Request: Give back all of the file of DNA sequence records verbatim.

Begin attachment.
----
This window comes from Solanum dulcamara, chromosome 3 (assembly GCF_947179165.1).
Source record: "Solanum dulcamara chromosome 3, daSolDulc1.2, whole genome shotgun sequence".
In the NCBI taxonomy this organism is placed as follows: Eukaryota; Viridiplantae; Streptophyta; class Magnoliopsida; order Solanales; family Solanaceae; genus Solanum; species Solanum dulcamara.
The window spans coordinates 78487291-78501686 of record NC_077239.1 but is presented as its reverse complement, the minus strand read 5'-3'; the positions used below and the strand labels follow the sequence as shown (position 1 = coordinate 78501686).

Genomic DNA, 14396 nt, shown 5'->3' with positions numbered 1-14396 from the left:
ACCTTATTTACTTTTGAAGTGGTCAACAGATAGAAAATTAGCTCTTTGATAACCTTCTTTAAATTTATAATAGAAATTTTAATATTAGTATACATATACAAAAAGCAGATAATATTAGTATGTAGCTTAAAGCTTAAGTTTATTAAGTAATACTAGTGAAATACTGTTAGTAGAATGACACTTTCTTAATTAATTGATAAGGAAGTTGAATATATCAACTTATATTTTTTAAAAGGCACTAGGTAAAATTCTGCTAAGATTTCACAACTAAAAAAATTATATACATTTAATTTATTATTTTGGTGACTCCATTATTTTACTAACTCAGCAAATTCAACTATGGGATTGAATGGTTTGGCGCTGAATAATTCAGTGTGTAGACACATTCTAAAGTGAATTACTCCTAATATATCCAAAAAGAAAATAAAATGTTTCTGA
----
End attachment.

This window comes from Solanum dulcamara, chromosome 3 (assembly GCF_947179165.1).
Source record: "Solanum dulcamara chromosome 3, daSolDulc1.2, whole genome shotgun sequence".
In the NCBI taxonomy this organism is placed as follows: Eukaryota; Viridiplantae; Streptophyta; class Magnoliopsida; order Solanales; family Solanaceae; genus Solanum; species Solanum dulcamara.
The window spans coordinates 78487291-78501686 of record NC_077239.1 but is presented as its reverse complement, the minus strand read 5'-3'; the positions used below and the strand labels follow the sequence as shown (position 1 = coordinate 78501686).

Genomic DNA, 14396 nt, shown 5'->3' with positions numbered 1-14396 from the left:
ACCTTATTTACTTTTGAAGTGGTCAACAGATAGAAAATTAGCTCTTTGATAACCTTCTTTAAATTTATAATAGAAATTTTAATATTAGTATACATATACAAAAAGCAGATAATATTAGTATGTAGCTTAAAGCTTAAGTTTATTAAGTAATACTAGTGAAATACTGTTAGTAGAATGACACTTTCTTAATTAATTGATAAGGAAGTTGAATATATCAACTTATATTTTTTAAAAGGCACTAGGTAAAATTCTGCTAAGATTTCACAACTAAAAAAATTATATACATTTAATTTATTATTTTGGTGACTCCATTATTTTACTAACTCAGCAAATTCAACTATGGGATTGAATGGTTTGGCGCTGAATAATTCAGTGTGTAGACACATTCTAAAGTGAATTACTCCTAATATATCCAAAAAGAAAATAAAATGTTTCTGA